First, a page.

A problem shared is a problem halved

23rd May 2019

This is never more true than when like-minded businesses join forces with academic know-how to solve a challenge.  

Sector Engagement Manager, Howell Davies explains:

While my colleagues match individual businesses to universities and colleges to encourage innovation, the Sector Engagement Team supports groups of business in three sectors – food & drink, tourism and creative industries – bringing them together with academic expertise to tackle sector-wide challenges. Their collective strength from pooling resources can bring greater achievements, even when working closely with competing organisations. Here are some examples of groups of companies which have come together, with our support, to work with universities, and the benefits and outcomes achieved as a result: 

Tea Growing in Scotland 

Not many people know that Scotland has a burgeoning tea growing industry. A group of small growers is looking to develop a high-end quality product with its branding centred on Scottish provenance. By pooling their resources, the Tea Gardens of Scotland group has been working with the University of Aberdeen to authenticate the provenance of Scottish tea, based on chemical and molecular analysis. Together, they have been able to share knowledge and best practice, apply for funding and establish roots (excuse the pun!) to develop a supply of tea plants to market and sell collectively.  

Innovation in Distilling

A higher profile industry in Scotland – and one which is proud of maintaining traditional methods – is distilling. The Scottish Distillers Association started as a small group of distilleries keen to collaborate with each other and with academic researchers. Our objective in setting up the Association with Heriot-Watt University was to accelerate the growth of the sector through enhancing the knowledge of those establishing distilleries. Innovation is still seen as a key element in driving growth in an increasingly competitive global industry. This joined-up approach worked well to improve energy efficiency, develop fruit spirits and establish a botanicals library, which has been useful to the distillers to meet environmental goals, launch new products and meet international export requirements. To date, over 30 MSc students from Heriot-Watt University have been involved in projects with member distillers, giving them valuable industry experience.

The Association now represents 21 Scottish distilleries and focuses on protecting the provenance of Scottish spirits through accreditation, as well as giving access to market intelligence and insights to members.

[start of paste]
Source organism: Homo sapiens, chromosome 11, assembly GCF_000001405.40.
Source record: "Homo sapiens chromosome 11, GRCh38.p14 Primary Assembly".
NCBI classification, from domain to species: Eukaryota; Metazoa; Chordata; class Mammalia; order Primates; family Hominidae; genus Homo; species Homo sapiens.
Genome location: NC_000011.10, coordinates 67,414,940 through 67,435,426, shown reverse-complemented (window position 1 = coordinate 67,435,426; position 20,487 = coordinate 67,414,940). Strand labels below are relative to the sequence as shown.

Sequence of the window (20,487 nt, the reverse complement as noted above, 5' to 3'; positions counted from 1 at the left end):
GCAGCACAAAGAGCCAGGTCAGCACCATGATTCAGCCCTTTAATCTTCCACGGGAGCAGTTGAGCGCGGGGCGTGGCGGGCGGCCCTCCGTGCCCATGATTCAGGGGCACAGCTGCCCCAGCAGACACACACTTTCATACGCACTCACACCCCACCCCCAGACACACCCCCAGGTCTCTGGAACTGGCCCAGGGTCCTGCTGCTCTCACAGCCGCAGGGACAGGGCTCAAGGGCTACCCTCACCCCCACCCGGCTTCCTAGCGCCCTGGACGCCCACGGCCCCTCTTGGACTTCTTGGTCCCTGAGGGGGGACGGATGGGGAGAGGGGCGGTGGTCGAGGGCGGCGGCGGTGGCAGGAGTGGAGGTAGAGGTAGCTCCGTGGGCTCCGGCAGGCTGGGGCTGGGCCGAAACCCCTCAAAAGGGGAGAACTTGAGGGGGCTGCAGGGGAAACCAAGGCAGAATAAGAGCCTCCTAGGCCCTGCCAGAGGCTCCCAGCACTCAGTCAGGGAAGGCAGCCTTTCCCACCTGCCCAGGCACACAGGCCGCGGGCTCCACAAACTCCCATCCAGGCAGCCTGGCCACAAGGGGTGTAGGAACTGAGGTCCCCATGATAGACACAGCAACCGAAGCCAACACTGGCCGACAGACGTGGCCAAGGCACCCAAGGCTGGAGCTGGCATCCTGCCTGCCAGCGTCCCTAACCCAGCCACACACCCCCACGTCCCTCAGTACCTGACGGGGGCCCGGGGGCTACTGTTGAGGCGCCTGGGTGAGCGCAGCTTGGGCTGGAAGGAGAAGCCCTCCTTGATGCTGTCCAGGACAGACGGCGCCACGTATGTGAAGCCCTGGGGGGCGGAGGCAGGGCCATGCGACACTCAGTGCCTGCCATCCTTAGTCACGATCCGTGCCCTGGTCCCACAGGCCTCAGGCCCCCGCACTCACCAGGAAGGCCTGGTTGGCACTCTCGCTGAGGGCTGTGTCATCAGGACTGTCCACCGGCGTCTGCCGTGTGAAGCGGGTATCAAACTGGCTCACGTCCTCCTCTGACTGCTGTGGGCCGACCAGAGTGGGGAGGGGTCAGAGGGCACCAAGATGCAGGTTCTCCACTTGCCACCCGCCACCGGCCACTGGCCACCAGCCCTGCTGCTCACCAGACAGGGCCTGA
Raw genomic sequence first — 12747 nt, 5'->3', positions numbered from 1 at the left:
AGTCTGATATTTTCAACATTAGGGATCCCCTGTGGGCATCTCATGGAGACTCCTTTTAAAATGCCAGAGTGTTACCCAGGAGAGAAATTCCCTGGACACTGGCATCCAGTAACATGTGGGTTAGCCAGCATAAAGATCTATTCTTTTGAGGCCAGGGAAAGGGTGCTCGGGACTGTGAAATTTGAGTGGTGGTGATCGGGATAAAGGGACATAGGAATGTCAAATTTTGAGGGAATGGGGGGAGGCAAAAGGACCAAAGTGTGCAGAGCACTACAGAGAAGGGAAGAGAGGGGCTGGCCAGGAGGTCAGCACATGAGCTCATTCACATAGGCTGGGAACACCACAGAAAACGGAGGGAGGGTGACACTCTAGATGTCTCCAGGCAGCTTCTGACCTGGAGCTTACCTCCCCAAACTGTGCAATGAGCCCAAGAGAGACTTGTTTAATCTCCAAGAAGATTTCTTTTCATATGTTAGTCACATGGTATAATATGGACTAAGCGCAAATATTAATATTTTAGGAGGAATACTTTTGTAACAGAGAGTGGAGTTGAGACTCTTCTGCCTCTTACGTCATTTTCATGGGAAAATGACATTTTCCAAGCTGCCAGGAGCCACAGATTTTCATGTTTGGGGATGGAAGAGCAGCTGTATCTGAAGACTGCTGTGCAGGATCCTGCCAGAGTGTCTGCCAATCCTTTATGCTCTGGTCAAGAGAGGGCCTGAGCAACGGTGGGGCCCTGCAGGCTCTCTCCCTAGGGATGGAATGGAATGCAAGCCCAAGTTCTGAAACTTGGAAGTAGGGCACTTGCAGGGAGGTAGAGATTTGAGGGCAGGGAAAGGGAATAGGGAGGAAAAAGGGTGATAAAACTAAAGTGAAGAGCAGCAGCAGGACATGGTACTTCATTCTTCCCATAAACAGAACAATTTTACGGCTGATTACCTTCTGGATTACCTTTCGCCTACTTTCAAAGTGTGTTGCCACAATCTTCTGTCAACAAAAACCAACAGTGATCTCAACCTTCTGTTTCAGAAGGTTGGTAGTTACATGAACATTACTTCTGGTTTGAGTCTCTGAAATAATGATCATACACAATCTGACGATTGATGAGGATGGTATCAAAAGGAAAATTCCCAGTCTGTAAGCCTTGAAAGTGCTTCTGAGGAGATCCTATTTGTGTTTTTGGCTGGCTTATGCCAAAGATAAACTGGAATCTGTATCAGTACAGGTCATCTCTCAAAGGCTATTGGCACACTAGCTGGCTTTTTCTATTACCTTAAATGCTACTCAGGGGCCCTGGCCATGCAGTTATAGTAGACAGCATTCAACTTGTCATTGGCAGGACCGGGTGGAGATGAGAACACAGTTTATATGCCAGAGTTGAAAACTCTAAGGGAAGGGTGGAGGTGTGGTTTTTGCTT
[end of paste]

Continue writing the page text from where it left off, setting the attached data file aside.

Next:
Interface is in a privileged position where we build up relationships and intelligence with stakeholders, companies and academia.  We can provide a valuable overview of industry-wide challenges around sustainability and productivity at a company, sectoral and national level.  We are already engaging with companies and academics from a wide range of sectors and disciplines who are developing technology, expertise and resources which could potentially help solve some of these short, medium and longer-term challenges. 

First fully-sustainable island in Scotland?

A recent example of a collaboration brought together to help tackle a specific challenge has been with Arran’s hospitality sector.  Lead by environmental group EcoSavvy and local tourism organisation VisitArran, the community aims to build a circular economy to minimise waste and, where possible, add value to it.  Working with Topolytics, a data analytics and mapping company, and the University of Strathclyde, the multiparty group will develop innovative and sophisticated models to assess the operational, environmental and economic performance of various waste processing options and systems for the island community, whose population rockets from 5,000 to 40,000 in peak season. This could help Arran in its ambitions to become the first fully sustainable island in Scotland. 

Improving the visitor experience for the over 75s

A very different multi-group collaboration involved four major tourist attractions, including Rosslyn Chapel and the National Museum of Scotland, which were turned into “living labs” to research innovative programmes tailored for visitors over 75 years old. Working with Tourism Management academics from Edinburgh Napier University and a Cognitive Psychologist from Heriot-Watt University, the project was about creating positive and safe experiences for senior visitors across the tourism sector. The findings have now been disseminated far wider to the Association of Scottish Visitor Attractions and charities, such as Age Concern, and will have a greater impact as a result.  

Collaborations like these can bring about positive solutions leading to positive impacts on the economy, society and environment, especially where they are disseminated as widely as possible for the benefit of all.